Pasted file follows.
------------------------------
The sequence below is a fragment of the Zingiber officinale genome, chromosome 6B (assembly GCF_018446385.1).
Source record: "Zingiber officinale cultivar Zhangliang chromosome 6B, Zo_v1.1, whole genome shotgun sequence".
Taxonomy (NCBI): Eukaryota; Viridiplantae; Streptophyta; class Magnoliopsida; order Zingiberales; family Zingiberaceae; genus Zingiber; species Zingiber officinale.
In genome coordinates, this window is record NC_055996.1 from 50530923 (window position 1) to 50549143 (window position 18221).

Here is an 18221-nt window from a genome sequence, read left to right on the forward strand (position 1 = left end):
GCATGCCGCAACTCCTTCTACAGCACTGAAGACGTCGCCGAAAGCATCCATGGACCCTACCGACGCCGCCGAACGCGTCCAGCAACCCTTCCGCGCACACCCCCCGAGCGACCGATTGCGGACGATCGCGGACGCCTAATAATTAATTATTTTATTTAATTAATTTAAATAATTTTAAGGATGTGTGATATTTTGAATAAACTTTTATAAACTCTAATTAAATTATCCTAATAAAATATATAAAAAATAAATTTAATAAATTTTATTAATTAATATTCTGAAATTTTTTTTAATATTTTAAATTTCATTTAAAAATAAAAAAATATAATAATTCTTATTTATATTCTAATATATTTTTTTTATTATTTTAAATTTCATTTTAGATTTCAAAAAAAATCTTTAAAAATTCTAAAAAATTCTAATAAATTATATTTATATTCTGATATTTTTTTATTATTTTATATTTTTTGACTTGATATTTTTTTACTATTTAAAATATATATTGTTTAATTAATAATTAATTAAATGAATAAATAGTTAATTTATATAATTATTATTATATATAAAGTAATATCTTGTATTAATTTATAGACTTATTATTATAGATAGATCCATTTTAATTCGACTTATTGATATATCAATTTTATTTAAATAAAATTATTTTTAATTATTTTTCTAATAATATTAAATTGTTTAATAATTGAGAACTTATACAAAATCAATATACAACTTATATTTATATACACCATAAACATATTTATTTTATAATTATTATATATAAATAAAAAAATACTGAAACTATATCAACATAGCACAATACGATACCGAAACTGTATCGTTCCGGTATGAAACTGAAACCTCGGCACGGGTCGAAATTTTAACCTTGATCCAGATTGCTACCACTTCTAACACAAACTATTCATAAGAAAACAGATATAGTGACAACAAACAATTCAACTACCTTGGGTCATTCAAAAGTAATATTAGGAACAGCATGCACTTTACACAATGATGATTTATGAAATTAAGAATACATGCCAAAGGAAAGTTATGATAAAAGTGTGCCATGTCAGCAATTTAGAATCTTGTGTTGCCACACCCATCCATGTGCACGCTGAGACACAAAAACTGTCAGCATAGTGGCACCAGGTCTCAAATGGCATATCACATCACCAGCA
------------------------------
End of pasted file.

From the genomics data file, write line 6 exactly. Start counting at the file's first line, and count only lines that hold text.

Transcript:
GCATGCCGCAACTCCTTCTACAGCACTGAAGACGTCGCCGAAAGCATCCATGGACCCTACCGACGCCGCCGAACGCGTCCAGCAACCCTTCCGCGCACACCCCCCGAGCGACCGATTGCGGACGATCGCGGACGCCTAATAATTAATTATTTTATTTAATTAATTTAAATAATTTTAAGGATGTGTGATATTTTGAATAAACTTTTATAAACTCTAATTAAATTATCCTAATAAAATATATAAAAAATAAATTTAATAAATTTTATTAATTAATATTCTGAAATTTTTTTTAATATTTTAAATTTCATTTAAAAATAAAAAAATATAATAATTCTTATTTATATTCTAATATATTTTTTTTATTATTTTAAATTTCATTTTAGATTTCAAAAAAAATCTTTAAAAATTCTAAAAAATTCTAATAAATTATATTTATATTCTGATATTTTTTTATTATTTTATATTTTTTGACTTGATATTTTTTTACTATTTAAAATATATATTGTTTAATTAATAATTAATTAAATGAATAAATAGTTAATTTATATAATTATTATTATATATAAAGTAATATCTTGTATTAATTTATAGACTTATTATTATAGATAGATCCATTTTAATTCGACTTATTGATATATCAATTTTATTTAAATAAAATTATTTTTAATTATTTTTCTAATAATATTAAATTGTTTAATAATTGAGAACTTATACAAAATCAATATACAACTTATATTTATATACACCATAAACATATTTATTTTATAATTATTATATATAAATAAAAAAATACTGAAACTATATCAACATAGCACAATACGATACCGAAACTGTATCGTTCCGGTATGAAACTGAAACCTCGGCACGGGTCGAAATTTTAACCTTGATCCAGATTGCTACCACTTCTAACACAAACTATTCATAAGAAAACAGATATAGTGACAACAAACAATTCAACTACCTTGGGTCATTCAAAAGTAATATTAGGAACAGCATGCACTTTACACAATGATGATTTATGAAATTAAGAATACATGCCAAAGGAAAGTTATGATAAAAGTGTGCCATGTCAGCAATTTAGAATCTTGTGTTGCCACACCCATCCATGTGCACGCTGAGACACAAAAACTGTCAGCATAGTGGCACCAGGTCTCAAATGGCATATCACATCACCAGCA